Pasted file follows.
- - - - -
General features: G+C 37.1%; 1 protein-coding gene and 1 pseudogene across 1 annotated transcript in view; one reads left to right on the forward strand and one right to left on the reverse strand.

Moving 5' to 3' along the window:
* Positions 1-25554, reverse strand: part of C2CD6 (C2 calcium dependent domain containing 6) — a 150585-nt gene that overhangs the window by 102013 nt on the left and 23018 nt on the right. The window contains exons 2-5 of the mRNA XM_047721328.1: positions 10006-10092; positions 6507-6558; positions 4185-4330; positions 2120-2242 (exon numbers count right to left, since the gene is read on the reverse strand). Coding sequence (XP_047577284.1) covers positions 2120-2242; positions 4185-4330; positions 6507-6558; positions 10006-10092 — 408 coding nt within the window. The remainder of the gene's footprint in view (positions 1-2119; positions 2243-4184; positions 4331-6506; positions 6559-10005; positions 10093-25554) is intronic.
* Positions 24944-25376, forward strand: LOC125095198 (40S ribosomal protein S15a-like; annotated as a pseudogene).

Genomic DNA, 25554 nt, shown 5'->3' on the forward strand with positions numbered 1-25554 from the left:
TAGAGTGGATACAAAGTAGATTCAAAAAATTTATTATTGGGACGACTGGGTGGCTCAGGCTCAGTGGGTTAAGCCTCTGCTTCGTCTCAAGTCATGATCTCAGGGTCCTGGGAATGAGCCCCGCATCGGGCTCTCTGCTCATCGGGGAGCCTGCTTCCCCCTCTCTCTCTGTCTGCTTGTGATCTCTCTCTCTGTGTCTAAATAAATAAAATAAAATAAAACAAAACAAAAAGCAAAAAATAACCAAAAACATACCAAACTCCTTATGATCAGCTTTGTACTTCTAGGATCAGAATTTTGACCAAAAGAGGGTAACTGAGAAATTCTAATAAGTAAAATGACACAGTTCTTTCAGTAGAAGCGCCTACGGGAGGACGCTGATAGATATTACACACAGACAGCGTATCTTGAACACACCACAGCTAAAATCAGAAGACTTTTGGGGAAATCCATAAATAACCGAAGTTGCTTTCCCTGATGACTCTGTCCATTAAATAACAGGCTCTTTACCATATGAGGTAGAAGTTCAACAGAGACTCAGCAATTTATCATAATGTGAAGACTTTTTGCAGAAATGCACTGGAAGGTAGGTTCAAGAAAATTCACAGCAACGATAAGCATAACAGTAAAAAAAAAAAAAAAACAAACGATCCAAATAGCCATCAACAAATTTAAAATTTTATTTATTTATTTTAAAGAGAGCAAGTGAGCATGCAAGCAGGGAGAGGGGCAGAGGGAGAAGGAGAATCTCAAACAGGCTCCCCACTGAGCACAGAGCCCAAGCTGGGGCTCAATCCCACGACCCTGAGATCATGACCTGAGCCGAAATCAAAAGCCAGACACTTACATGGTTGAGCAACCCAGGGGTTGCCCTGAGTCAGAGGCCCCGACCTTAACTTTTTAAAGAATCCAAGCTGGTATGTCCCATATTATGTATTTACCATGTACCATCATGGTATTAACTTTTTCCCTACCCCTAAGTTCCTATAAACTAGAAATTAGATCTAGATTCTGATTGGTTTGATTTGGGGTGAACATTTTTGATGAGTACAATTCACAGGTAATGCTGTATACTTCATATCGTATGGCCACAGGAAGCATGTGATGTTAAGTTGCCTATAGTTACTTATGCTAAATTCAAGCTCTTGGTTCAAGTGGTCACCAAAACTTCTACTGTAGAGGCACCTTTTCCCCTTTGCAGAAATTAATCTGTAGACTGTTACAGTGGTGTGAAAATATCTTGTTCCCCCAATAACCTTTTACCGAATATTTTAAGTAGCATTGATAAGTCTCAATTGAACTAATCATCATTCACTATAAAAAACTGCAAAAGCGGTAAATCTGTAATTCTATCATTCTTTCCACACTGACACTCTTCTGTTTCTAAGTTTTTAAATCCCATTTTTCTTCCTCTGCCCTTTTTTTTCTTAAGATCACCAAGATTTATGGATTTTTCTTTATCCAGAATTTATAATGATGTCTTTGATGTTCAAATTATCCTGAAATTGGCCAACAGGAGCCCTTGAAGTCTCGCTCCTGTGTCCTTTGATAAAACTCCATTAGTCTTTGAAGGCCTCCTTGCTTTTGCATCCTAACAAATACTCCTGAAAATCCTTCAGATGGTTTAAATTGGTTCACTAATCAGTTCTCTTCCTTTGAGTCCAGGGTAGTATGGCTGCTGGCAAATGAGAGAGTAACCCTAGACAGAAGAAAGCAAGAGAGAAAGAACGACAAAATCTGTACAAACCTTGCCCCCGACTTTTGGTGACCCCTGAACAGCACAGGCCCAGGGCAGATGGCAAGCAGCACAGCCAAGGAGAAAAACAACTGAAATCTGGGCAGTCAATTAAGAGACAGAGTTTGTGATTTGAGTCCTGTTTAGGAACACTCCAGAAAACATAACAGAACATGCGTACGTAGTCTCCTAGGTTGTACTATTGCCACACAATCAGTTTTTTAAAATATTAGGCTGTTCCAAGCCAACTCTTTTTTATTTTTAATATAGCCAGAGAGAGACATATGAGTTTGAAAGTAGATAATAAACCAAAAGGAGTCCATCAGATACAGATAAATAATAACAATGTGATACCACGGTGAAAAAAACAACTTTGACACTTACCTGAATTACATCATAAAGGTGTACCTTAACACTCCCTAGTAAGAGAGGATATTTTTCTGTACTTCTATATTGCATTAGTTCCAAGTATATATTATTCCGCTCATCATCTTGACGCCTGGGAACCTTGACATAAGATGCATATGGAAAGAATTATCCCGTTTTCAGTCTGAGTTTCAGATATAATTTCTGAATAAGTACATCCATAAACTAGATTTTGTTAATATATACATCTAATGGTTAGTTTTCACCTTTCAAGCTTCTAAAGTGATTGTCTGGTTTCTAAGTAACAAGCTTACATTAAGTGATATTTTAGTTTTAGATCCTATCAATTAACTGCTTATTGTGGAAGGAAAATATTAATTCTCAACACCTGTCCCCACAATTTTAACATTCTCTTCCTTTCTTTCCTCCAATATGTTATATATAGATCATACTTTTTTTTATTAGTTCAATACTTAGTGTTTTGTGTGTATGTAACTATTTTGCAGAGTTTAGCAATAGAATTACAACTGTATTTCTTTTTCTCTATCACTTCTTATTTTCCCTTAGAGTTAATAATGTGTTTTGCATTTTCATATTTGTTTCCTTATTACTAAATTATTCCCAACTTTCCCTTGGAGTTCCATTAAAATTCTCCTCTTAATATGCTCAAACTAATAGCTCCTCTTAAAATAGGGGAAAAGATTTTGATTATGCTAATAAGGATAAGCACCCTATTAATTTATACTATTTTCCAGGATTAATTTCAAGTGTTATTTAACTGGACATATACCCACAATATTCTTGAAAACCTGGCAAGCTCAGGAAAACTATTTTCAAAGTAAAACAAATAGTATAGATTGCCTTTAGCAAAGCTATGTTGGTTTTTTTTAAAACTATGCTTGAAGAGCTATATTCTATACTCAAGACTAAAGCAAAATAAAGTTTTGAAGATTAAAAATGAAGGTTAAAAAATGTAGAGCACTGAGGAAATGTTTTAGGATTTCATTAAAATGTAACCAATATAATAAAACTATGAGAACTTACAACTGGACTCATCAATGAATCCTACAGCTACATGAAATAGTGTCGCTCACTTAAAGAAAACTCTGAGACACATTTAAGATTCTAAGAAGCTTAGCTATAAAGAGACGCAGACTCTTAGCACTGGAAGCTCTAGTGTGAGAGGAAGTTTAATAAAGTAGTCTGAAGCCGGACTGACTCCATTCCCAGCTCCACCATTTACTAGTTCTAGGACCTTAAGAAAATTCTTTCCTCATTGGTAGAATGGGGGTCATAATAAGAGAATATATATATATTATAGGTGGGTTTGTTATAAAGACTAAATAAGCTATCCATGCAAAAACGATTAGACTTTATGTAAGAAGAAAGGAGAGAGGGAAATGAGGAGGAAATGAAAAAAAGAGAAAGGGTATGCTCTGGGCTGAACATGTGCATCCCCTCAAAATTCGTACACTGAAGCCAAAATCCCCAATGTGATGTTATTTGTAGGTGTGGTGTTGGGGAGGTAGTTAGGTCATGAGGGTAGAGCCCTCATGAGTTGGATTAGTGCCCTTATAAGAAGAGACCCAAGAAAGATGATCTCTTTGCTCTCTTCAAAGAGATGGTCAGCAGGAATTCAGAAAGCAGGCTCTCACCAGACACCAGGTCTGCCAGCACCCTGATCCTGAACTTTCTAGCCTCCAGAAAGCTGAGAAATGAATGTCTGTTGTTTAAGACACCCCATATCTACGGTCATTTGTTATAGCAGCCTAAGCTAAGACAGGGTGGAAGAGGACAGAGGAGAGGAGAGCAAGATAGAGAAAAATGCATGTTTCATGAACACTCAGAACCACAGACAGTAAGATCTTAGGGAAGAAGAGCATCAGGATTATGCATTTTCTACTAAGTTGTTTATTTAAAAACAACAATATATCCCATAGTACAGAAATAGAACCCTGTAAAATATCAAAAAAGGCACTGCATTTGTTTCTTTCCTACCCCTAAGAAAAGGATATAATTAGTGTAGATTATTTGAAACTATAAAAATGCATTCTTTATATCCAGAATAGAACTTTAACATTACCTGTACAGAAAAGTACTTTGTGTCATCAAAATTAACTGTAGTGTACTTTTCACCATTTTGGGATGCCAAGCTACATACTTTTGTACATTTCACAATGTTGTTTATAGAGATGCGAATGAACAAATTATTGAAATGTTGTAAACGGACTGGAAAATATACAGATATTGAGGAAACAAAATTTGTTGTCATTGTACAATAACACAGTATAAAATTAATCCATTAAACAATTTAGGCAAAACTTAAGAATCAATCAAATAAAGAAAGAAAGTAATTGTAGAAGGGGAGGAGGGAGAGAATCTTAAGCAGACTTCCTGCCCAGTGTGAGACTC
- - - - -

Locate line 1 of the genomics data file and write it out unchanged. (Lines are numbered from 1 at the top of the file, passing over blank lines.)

General features: G+C 37.1%; 1 protein-coding gene and 1 pseudogene across 1 annotated transcript in view; one reads left to right on the forward strand and one right to left on the reverse strand.